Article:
Trouble Shooter Travails and Game Collecting

Buying old video games is ridiculous in this day and age. It wasn’t so long ago that cheap, unwanted cartridges littered garage sales, thrift shops, and any retro-game store brave enough to exist. Yet video games fell into the deep and inescapable swamp of being collectible, and anything less common than a Sega Genesis sports title spiked in price. Ten years back, NES games like Metal Storm and Kick Master might have sat in flea markets bin with a “$5 EACH OR THREE FOR $12” sign protruding from rows of obsolete plastic. Today they’re considered bargains if they stay under a hundred bucks for just the bare cartridge. And if you want the box and instructions, I have some bad news for you.

I considered myself lucky, however. I collected old games in the late 1990s and early 2000s, when Goodwill sold NES cartridges for two bucks apiece and people would throw 32X systems in the garbage when Electronic Boutique refused to take them. I sold most of my library when prices reached absurd levels, and I told myself that I’d done well and stayed sensible. I’d never paid more than $100 for a game, provided I didn't adjust old RPGs for inflation. More importantly, I got everything I wanted before the collecting scene turned psychotic.

Well, almost everything.

Trouble Shooter, aka Battle Mania, is one of my favorite series, if two games constitute a series. I’ve written about their appeal several times before, how their mix of solid side-view shooting and stylish comedy captures everything I like about silly ’80s anime. I bought the original Trouble Shooter when it was cheap, but I never could bring myself to pick up its Japan-only sequel, Battle Mania Daiginjou.


I wanted Daiginjou ever since a 1993 issue of EGM introduced it as Trouble Shooter 2 in a sexist writeup, but it was too expensive. By the time I started collecting games, Daiginjou went for over $150 on eBay, and I refused to spend that much on a single Genesis title (not even if I could call it a Mega Drive title, since it was from Japan). Of course, that was fifteen years ago, and like every other game more popular than Cyberball, it more than tripled in price. Buying Battle Mania Daiginjou is even dumber today than it was back in 2003.

So I bought it.

My biggest motivation? The fact that I’d never been stupid with my money when it came to nerd purchases. I never bought a rare old comic book or action figure for fifty times its original price. I never ate rice and ramen for a month just so I could afford a stupefyingly limited and expensive imported album by a favorite band. A strange need arose, telling me that for once in my life I should make a fool of myself over a rare game. As Tim Fite says, everyone gets to make one big mistake. I think everyone also gets to make one big stupid purchase.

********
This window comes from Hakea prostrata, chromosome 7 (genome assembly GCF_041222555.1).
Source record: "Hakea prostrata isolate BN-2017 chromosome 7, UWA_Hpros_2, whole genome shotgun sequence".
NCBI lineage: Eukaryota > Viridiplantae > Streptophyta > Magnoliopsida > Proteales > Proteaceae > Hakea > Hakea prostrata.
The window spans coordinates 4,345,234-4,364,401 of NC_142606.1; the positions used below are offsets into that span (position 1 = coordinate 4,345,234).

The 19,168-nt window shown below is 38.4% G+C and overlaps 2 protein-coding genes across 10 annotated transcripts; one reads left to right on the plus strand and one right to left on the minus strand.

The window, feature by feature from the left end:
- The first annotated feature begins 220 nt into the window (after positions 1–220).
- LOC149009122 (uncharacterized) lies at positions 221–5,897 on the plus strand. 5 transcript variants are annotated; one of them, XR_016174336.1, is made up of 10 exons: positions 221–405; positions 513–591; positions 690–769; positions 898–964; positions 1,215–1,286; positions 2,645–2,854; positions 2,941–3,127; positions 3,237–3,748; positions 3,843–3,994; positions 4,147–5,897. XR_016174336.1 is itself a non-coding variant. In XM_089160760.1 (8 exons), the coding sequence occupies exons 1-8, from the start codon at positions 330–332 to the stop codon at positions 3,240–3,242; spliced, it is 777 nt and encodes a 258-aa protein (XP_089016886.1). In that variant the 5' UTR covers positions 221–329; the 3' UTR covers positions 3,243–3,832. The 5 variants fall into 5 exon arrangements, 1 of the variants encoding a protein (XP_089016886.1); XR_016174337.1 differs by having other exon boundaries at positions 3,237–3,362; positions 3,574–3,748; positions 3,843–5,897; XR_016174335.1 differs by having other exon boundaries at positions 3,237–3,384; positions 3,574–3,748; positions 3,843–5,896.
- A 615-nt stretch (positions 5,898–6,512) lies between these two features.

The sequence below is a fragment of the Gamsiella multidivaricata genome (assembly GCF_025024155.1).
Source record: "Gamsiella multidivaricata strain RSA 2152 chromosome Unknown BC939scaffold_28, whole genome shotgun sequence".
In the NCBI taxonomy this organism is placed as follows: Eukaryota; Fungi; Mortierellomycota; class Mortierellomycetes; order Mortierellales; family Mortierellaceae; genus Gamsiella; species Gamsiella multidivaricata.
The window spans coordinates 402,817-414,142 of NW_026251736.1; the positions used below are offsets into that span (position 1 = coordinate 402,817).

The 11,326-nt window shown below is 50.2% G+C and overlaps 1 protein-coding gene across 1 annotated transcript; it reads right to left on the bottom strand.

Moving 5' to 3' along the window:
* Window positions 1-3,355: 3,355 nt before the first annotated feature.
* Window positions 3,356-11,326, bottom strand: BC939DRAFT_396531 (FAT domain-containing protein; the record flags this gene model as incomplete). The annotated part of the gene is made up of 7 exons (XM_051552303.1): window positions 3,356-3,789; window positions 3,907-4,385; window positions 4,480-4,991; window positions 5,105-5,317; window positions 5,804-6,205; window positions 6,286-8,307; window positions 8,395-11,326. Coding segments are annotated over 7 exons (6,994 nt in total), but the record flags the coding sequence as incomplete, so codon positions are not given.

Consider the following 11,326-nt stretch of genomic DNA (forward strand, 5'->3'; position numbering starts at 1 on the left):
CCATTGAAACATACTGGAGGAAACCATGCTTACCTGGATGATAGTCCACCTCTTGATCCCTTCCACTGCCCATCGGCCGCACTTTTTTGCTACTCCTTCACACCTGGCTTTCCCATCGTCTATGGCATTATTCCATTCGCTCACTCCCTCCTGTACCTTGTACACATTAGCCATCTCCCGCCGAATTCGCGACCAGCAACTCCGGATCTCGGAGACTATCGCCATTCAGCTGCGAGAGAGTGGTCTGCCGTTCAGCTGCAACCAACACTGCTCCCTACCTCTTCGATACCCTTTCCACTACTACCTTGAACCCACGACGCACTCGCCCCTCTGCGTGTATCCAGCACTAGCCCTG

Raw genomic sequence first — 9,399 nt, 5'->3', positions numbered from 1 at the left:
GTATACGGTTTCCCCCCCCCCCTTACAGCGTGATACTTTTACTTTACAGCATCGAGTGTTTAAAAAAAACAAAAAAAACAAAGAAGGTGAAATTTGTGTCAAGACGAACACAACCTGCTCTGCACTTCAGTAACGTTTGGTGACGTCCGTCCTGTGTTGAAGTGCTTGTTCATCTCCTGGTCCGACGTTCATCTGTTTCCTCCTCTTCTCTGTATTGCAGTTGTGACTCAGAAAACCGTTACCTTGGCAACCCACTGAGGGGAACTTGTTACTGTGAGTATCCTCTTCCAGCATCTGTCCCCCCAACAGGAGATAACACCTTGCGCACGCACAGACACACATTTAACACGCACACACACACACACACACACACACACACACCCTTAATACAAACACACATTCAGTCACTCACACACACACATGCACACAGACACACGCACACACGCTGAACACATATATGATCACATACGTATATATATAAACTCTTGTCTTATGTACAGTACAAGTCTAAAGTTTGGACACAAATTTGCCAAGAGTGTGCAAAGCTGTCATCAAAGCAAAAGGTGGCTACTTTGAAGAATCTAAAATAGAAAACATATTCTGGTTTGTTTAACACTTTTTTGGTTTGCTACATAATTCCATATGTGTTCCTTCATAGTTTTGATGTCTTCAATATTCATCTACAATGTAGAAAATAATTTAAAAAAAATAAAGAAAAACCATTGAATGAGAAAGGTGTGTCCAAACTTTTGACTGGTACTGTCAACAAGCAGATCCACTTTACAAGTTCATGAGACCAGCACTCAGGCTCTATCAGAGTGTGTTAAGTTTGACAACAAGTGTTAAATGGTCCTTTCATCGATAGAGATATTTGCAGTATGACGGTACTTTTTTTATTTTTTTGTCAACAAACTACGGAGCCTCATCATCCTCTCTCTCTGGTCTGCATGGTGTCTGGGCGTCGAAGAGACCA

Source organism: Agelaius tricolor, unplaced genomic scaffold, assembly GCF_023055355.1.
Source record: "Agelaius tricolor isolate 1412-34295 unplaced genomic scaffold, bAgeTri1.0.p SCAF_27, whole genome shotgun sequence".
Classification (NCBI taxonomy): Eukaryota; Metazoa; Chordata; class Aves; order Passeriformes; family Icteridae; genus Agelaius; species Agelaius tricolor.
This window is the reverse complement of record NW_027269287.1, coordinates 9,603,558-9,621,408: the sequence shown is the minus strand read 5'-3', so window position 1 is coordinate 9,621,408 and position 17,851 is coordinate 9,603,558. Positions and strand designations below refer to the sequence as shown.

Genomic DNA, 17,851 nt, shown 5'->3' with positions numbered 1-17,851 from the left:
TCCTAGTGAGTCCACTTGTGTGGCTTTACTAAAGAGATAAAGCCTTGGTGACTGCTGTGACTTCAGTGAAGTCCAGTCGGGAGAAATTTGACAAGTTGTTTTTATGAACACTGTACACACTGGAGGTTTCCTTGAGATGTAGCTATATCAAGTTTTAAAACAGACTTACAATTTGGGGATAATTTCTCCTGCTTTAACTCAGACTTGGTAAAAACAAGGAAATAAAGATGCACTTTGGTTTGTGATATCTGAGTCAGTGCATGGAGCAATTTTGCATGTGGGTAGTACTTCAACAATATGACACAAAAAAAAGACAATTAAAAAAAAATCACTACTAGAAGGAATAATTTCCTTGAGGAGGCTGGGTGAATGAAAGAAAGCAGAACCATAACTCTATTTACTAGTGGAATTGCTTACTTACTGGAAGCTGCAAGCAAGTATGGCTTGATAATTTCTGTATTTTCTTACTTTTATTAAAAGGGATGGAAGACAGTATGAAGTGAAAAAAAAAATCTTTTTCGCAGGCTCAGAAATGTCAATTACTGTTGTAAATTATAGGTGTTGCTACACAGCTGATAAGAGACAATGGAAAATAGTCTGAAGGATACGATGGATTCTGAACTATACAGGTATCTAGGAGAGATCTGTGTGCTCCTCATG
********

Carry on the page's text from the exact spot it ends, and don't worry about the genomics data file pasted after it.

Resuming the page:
The inanity of it appealed to me. “Throw a preposterous wad of money at a video game” ranks low on any bucket list, but that only makes it attainable and sensible. Compared to watching penguins in the Antarctic or dropping acid and making love while hang gliding, tossing a few hundreds at a Sega relic is a humble vice.

I also realized that it’s now or never when it comes to obscure game collecting. Fakes often swarm the market for just about every hard-to-find game, and they grow more adept every year. Most are convincing enough in a lower-quality eBay photo, though they’re exposed upon closer examination. Buyers are best off being cautious and looking for extras that bootlegs lack, such as those little registration cards. And it’s only a matter of time before the pirates mimic those.

So I rolled the dice. I won’t say how much I spent, but I will say that it ate up almost my entire geek budget for this year. I hope 2017 passes without a sudden Darkstalkers sequel. The process was exciting and terrible: the trepidation over tossing away my money, the realization that it wasn’t so much in the long run, and of course the constant fear of getting ripped off.


I can’t call myself an expert, but I am largely confident, or perhaps just hopeful, that I came out of this with an authentic Battle Mania Daiginjou. It has the official Vic Tokai feedback card and just enough wear to convince me. I have not opened up the cartridge, as that involves destroying the rear sticker, but this Battle Mania Daiginjou looks, feels, and smells like a 23-year-old Sega game.

Yes, smells. I told you game collecting was ridiculous.

As much as I fretted over the game’s validity, I didn't buy Battle Mania Daiginjou to resell it. I bought it to play it, to enjoy it, and to read first-hand the manual's delightful comic, in which heroines Madison and Crystal celebrate their victory by getting blackout drunk.


That led me to a new perspective. It’s tempting to sneer at the folks who pay hundreds for rare games. It’s easy to assume that they’re throwing stupid money at things they’ll just stick on the shelf or, worse yet, use as an investment in the hope that a $300 Power Blade 2 cartridge with Paradise Video's rental-sticker residue will break four figures by the end of the decade. It’s convenient to posit that they’re all wasteful suckers and sleazy opportunists buying games for the wrong reasons.

I don’t want to go that route. I’d like to think that if you’re sinking loads of cash into a video game or any other frivolous item, you’re doing it only after carefully considering the deal and coming to the realization that you really do like Crusader of Centy, Bonk 3, or Pocky and Rocky enough to make it your sole geeky splurge. It’s an experience worth having once in a lifetime. And if it involves an obscure Sega Genesis shooter you’ve wanted for over twenty years, then hey, I know the feeling.